• Identify needs from your relationships – Understanding management either beside or below you will involve looking at the needs. Satisfy those needs – whether it be certain KPI’s they want done or assistance with deadlines. By doing so, they respond positively being more willing to go on board with your ideas.
  • Make time to build relationships – It could be as simple as organising lunches or dinners whereby you discuss things other than business. It’s given time to understand each other on a level other than professionally, in other words, a personal level. Doing just this, builds an emotional commitment. It’s a commitment stronger than any other.
  • Learn to listen – Your leading men will respond to you if you actively listen. If you’re all ears attending to any ideas expressed, you build more trust. That trust of course, we know will help you delve deeper into never before seen thoughts.
  • Appreciate your leading men – As part of any type of engagement, you’ll need to appreciate them, the same way they appreciate the rest of the company’s employees. It could be as simple as rewards and incentives aligned to their needs and/or wants or simply; an act of recognition.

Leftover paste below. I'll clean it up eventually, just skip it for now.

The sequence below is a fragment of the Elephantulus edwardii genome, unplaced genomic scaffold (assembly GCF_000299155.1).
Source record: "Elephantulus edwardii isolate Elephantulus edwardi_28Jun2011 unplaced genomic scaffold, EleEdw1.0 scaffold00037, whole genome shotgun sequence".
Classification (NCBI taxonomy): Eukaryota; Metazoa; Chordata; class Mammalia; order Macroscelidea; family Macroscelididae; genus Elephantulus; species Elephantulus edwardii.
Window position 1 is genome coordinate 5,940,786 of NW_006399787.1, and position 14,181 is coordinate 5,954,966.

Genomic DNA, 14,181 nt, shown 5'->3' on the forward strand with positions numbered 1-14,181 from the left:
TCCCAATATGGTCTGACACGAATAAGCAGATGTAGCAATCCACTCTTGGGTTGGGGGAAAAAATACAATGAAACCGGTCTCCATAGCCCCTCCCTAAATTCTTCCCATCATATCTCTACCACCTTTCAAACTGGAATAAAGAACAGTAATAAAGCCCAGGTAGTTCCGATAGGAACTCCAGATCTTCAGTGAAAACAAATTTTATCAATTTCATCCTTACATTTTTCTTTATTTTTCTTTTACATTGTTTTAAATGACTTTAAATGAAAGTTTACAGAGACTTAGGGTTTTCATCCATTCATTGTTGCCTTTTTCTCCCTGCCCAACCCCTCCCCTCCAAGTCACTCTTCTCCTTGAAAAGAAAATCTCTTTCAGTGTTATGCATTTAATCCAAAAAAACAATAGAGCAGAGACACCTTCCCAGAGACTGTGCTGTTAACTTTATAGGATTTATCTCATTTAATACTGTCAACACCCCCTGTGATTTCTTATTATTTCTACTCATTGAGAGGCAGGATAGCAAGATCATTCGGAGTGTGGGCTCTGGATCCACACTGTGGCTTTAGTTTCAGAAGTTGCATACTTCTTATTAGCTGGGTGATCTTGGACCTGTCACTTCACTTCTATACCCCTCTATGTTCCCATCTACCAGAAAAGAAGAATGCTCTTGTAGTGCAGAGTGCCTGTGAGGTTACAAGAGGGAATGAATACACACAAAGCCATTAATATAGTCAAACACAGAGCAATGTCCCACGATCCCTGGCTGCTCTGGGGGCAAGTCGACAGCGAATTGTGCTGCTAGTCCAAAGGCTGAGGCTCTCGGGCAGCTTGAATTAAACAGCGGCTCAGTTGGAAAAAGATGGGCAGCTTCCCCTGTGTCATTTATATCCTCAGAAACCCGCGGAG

Having already mentioned that you’ll be needing to use mostly your human skills to engage your managers, its success is dependent on your emotional intelligence (EI). In other words, your ability to relate and respond to others’ emotions. It’s an aspect of this human skill needed to gain the benefits we’ve discussed from forming relationships with your managers.

You may seem to have everything under control or believe that your leading men will have everything under control; but you need to be truly confident in this belief. To be truly confident with this belief is by engaging your managers’ through relationships you form with them. Gain their emotional trust to bring together what you envisaged. Trust goes a long way and quite frankly, emotional trust is stronger than superglue.